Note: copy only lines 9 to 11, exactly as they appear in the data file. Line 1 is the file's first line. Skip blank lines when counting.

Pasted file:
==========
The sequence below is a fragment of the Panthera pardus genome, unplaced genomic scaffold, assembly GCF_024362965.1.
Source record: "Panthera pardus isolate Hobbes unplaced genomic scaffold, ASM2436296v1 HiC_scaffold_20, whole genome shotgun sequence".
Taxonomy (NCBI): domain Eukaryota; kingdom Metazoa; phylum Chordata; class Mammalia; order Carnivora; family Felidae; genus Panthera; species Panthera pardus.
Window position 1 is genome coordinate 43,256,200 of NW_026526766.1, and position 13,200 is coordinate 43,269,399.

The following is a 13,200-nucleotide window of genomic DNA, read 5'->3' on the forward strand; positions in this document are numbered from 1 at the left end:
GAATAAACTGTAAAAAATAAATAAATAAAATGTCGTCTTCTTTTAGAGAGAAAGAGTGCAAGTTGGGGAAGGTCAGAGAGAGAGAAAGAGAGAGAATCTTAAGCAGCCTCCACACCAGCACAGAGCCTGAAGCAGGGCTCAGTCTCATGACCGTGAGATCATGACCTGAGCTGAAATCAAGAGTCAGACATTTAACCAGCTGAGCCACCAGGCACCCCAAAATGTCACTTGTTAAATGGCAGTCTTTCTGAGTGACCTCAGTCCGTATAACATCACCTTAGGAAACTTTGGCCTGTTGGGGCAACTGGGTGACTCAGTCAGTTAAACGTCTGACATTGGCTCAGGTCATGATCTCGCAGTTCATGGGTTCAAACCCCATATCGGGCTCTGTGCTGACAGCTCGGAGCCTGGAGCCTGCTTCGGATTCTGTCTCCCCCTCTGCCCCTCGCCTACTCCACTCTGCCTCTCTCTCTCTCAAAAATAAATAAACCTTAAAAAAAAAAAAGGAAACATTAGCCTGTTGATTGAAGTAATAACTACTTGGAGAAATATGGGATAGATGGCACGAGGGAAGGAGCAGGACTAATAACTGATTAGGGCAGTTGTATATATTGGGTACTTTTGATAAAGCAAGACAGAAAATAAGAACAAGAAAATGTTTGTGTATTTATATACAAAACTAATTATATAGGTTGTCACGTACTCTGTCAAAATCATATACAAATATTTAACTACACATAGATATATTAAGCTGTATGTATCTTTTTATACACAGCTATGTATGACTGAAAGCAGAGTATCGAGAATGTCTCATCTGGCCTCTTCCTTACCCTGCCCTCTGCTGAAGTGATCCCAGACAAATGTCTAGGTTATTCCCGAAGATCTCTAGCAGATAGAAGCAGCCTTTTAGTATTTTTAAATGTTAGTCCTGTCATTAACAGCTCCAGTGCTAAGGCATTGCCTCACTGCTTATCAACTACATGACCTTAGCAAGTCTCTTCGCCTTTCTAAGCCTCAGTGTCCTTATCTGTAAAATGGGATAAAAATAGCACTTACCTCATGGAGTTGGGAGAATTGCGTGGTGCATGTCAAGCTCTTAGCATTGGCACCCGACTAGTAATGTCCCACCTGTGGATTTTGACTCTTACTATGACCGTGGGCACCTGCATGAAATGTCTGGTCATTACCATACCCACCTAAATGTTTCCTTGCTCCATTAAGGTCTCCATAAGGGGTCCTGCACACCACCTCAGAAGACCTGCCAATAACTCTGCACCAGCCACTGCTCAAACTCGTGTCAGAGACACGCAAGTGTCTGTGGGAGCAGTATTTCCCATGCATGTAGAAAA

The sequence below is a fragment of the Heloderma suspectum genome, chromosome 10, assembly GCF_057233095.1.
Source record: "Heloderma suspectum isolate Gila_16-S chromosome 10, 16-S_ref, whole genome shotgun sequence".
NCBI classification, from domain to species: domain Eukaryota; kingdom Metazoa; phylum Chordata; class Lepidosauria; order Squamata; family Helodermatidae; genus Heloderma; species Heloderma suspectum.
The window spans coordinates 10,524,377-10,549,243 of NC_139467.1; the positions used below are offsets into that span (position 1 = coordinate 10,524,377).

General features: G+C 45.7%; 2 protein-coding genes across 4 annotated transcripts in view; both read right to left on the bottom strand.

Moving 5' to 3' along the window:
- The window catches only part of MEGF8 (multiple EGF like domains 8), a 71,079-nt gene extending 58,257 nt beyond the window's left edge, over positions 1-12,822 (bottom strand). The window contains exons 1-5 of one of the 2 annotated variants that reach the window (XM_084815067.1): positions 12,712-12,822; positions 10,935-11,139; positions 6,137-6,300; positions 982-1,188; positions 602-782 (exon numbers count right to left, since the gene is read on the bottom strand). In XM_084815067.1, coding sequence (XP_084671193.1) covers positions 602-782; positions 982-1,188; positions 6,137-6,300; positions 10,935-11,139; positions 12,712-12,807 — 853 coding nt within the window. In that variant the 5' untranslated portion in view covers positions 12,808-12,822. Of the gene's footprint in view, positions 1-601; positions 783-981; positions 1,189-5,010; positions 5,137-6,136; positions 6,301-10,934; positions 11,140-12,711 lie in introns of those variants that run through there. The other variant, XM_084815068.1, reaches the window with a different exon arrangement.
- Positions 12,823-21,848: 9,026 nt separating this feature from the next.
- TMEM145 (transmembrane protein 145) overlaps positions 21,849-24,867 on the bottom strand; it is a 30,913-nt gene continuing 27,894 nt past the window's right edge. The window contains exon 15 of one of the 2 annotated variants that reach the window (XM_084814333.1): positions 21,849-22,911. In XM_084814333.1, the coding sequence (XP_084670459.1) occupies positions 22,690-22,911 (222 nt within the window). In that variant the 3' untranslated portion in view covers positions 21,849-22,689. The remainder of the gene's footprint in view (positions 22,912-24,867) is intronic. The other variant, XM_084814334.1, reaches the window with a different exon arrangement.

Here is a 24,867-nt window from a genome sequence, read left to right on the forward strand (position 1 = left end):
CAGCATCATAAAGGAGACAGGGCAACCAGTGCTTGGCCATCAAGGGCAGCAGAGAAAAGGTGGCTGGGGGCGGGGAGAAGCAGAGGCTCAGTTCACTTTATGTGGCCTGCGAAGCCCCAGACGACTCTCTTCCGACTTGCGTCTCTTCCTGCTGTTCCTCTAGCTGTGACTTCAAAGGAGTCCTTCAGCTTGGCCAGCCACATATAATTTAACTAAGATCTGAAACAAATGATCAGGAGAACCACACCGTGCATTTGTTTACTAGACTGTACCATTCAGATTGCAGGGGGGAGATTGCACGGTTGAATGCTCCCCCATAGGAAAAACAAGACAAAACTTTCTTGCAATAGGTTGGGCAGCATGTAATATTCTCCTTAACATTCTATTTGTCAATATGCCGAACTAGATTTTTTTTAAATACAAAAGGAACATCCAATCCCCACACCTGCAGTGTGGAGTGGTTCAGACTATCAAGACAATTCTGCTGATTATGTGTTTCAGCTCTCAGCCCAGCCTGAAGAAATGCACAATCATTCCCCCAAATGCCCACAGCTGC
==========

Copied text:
NCBI classification, from domain to species: domain Eukaryota; kingdom Metazoa; phylum Chordata; class Lepidosauria; order Squamata; family Helodermatidae; genus Heloderma; species Heloderma suspectum.
The window spans coordinates 10,524,377-10,549,243 of NC_139467.1; the positions used below are offsets into that span (position 1 = coordinate 10,524,377).

General features: G+C 45.7%; 2 protein-coding genes across 4 annotated transcripts in view; both read right to left on the bottom strand.